Up for a shortcut?
If you’re a student of content marketing, you’ve read about how your editorial plan begins with answering the questions your prospects and customers ask. You might have read my explanation of how to parlay the approach into the most effective content marketing strategy possible.
All good. But sometimes it’s not questions you field; it’s complaints. I’m not talking about complaints of the “you suck” variety, so much as the even more common, “I suck.”
When I put on my content marketing strategist cap (one of my favorites), I commonly field this fiercesome foursome when I begin offering blogging advice:
Let me try to save you some time and heartache. If you’re going to say these things forever more you’re not going to be a content marketer. Go back to buying media.
However, I suspect your favorite whines and excuses really are questions…
That’s better. Now let’s get to work. I have the answers to all of the above conveniently rolled into one killer shortcut.
Swipe, smoosh, smooth and spice.
Swipe. Find a blog post you like on a topic you're confident your customers will be interested in. Find two more by doing a search using the topic or keywords from the post. Look for three that bring different elements of the topic into play.
You’re looking to create something unique, a post that’s more than the sum of its parts in that its perspective is bigger than any single post you’re swiping
Smoosh. Copy and paste the three posts into your document. (A shameful hush breaks out. Oh no.) Hang with me here. This is not a lesson in plagiarism.
Smooth. You have work to do now. I promised a shortcut, not a cakewalk. You’re smoothing process is going to begin to make this article your article. Consider a variety of tactics and apply the ones that work for your story. Experiment.
And then… Rewrite everything else in your own words. Don’t revert to your excuses. It’s your story now. Tell it like you’d tell it to your buddy.
Spice. Here’s the final step in overcoming all that “no can do” rationale and making this blog post yours. Spice up this bowl of gumbo.
Disagree with something? Delete. Or inject your opinion. Does a passage remind you of a related experience? Spin it in there. Know of a real-world example that will help your readers get the idea? Have at it.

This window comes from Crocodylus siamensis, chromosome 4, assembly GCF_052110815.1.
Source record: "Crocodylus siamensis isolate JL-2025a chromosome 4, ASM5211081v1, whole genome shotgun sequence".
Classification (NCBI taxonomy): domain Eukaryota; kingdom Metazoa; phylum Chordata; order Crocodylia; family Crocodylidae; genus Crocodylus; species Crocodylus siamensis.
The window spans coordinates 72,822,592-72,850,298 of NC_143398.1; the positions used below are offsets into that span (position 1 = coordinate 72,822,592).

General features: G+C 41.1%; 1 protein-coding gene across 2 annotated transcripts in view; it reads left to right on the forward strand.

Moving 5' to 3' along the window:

Pepper it up if it needs a little bite. Sugar it up if needs some charm. Salt it up if it calls for some attitude. Use the spices that suit your taste.
Look at what you’ve created.
Your post should be an original. You began with the work of others, sure, but if my smoosh-3 plan went according to plan, ultimately, you should have been able to weave a story together that’s all yours.
Have a look at this post, “Email Marketing: Why You Need It and How to Nail It.”
This rticle took shape exactly as I’ve described here.
A dense and informative eBook from HelpScout gave me the idea to do a very thorough primer on email marketing, something I had been pondering anyway. I didn’t worry about the fact that such a piece had probably been done hundreds of times before.
In the post, I layered in explanations of the five email types based on information that came from HubSpot. The metrics section came from a post specifically about understanding email metrics. I grabbed the examples from all over the place, including my own inbox.
You could read each of the content pieces I’ve cited from the first word to the last and although I “swiped” all kinds of source material, you won’t find a single stolen sentence. The post is all mine.
The smoosh-3 plan conforms to all kinds of variations. You might try swiping, smooshing, smoothing and spicing like so:
You’re bound to find additional variations and combinations. You may borrow from one or two stories. You may go beyond three. The ideas in this post are merely guidelines. Apply with flexibility and common sense.
Use the approach for a while and as your blogging chops grow, you may find yourself growing more confident and comfortable using less ideas from other content. You may not.
This is the fine art of swiping. Don’t get hung up with it. It’s a well-understood practice almost every writer uses at some point. Journalists and writers always have sources.
With over 90% of companies now doing content marketing, the sources are everywhere and truly original ideas are scarce. The originality you seek need not be the subject itself. It should come from your voice.
Don’t get me wrong. I’m not trying to suppress your creativity. I’m trying to give it a kick-start.